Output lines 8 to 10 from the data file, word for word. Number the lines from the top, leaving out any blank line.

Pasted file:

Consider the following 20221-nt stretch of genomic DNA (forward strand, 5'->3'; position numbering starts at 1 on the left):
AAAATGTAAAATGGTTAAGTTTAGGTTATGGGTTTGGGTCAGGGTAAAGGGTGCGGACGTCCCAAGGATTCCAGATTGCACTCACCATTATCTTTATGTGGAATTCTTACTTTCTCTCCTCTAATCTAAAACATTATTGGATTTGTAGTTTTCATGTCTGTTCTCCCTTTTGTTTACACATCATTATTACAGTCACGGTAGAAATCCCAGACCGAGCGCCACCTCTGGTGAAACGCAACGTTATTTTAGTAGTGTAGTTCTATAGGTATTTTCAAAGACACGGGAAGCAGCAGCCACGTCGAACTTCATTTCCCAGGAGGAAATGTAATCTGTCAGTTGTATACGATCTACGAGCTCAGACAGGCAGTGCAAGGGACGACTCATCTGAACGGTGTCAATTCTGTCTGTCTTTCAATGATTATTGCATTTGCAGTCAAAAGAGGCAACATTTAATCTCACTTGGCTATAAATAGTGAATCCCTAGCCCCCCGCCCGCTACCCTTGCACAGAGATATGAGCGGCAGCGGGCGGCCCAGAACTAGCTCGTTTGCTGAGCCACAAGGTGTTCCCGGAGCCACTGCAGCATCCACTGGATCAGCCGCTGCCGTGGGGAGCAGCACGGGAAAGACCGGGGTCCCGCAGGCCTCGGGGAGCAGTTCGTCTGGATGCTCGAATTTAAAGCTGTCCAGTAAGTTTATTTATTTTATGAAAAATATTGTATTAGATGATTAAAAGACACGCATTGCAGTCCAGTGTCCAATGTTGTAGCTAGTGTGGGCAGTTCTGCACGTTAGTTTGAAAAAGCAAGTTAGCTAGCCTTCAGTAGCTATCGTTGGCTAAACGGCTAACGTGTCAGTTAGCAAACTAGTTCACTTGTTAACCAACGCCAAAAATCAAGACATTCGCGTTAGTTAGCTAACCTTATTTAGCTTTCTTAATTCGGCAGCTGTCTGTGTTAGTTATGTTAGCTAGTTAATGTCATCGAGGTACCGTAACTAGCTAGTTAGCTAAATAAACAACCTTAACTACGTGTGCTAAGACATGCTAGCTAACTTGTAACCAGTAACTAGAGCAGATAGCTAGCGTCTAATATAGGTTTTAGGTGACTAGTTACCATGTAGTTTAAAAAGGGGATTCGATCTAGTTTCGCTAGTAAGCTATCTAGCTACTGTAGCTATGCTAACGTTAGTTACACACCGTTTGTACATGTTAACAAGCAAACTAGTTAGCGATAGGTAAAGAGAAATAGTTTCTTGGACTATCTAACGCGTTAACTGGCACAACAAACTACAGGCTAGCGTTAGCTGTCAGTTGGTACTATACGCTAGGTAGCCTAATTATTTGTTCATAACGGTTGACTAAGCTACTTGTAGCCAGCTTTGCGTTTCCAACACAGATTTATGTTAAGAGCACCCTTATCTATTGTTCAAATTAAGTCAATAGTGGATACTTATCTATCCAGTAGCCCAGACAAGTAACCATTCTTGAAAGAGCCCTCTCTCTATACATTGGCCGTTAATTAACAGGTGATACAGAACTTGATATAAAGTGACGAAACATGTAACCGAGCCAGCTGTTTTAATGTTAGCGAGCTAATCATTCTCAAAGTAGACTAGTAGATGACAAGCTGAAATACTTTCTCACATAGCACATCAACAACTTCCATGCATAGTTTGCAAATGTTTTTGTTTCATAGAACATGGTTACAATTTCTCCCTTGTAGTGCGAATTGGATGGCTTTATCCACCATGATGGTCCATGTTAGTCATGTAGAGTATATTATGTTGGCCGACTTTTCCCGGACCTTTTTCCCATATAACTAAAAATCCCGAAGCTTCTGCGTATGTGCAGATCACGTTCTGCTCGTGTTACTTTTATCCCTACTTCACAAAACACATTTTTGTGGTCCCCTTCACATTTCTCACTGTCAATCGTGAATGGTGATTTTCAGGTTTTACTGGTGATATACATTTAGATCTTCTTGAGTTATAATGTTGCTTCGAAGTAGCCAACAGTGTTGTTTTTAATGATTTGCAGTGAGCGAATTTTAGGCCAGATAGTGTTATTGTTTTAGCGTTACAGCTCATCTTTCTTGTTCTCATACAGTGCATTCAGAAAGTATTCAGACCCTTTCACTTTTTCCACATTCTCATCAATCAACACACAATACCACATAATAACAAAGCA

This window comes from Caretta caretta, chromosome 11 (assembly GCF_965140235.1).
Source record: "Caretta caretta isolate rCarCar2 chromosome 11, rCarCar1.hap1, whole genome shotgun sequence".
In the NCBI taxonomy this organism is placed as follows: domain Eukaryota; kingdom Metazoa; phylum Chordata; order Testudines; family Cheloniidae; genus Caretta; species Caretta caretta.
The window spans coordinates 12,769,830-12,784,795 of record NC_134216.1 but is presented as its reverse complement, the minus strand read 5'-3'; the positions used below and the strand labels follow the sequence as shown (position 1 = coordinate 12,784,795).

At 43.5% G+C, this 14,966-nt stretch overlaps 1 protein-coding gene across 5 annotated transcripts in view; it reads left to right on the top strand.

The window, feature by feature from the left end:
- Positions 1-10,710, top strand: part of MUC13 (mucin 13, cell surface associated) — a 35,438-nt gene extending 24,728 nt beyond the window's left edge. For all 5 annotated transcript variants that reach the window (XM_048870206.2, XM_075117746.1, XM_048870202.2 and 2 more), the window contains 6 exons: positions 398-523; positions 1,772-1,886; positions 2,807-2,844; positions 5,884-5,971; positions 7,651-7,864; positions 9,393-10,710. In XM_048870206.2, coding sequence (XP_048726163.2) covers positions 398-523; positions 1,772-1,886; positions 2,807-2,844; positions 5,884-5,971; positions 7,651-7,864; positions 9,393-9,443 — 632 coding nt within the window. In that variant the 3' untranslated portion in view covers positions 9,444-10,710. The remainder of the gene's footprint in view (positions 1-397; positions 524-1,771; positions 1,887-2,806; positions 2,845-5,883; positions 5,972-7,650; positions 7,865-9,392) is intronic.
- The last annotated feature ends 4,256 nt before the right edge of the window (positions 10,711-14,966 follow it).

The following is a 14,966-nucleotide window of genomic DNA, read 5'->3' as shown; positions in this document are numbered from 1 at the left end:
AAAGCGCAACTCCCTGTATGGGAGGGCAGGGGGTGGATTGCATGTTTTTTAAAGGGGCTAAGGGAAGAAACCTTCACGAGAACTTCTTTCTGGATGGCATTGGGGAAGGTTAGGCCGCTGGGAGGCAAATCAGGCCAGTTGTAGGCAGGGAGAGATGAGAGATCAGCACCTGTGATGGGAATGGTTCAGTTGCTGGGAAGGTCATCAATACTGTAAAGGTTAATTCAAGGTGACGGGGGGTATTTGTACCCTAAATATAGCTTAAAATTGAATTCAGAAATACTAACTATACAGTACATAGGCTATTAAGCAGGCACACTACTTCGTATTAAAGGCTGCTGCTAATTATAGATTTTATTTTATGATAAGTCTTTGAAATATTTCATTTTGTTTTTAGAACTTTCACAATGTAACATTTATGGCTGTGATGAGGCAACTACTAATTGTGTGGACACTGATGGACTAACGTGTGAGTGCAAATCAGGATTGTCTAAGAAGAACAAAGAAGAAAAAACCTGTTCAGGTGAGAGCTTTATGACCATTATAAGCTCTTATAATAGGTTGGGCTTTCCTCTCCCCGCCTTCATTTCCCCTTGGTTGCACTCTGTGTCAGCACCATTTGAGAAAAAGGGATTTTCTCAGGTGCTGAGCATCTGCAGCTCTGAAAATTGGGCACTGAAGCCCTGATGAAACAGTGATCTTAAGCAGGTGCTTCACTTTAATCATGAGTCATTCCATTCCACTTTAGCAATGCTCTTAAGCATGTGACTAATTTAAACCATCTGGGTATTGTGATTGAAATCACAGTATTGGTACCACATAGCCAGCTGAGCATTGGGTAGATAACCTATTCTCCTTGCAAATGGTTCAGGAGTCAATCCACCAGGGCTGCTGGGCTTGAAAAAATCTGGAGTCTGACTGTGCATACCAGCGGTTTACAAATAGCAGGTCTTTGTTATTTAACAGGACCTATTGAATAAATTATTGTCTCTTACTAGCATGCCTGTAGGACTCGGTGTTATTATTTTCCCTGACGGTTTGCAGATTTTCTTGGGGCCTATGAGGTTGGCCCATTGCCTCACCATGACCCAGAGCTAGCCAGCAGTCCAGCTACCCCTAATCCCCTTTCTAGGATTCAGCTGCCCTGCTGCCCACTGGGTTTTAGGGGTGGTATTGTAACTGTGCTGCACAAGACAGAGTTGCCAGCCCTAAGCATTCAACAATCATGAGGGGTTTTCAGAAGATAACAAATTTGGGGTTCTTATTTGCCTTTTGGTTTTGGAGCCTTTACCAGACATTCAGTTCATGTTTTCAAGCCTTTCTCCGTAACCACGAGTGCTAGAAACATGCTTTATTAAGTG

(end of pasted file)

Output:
The window, feature by feature from the left end:
- Positions 1-10,710, top strand: part of MUC13 (mucin 13, cell surface associated) — a 35,438-nt gene extending 24,728 nt beyond the window's left edge. For all 5 annotated transcript variants that reach the window (XM_048870206.2, XM_075117746.1, XM_048870202.2 and 2 more), the window contains 6 exons: positions 398-523; positions 1,772-1,886; positions 2,807-2,844; positions 5,884-5,971; positions 7,651-7,864; positions 9,393-10,710. In XM_048870206.2, coding sequence (XP_048726163.2) covers positions 398-523; positions 1,772-1,886; positions 2,807-2,844; positions 5,884-5,971; positions 7,651-7,864; positions 9,393-9,443 — 632 coding nt within the window. In that variant the 3' untranslated portion in view covers positions 9,444-10,710. The remainder of the gene's footprint in view (positions 1-397; positions 524-1,771; positions 1,887-2,806; positions 2,845-5,883; positions 5,972-7,650; positions 7,865-9,392) is intronic.
- The last annotated feature ends 4,256 nt before the right edge of the window (positions 10,711-14,966 follow it).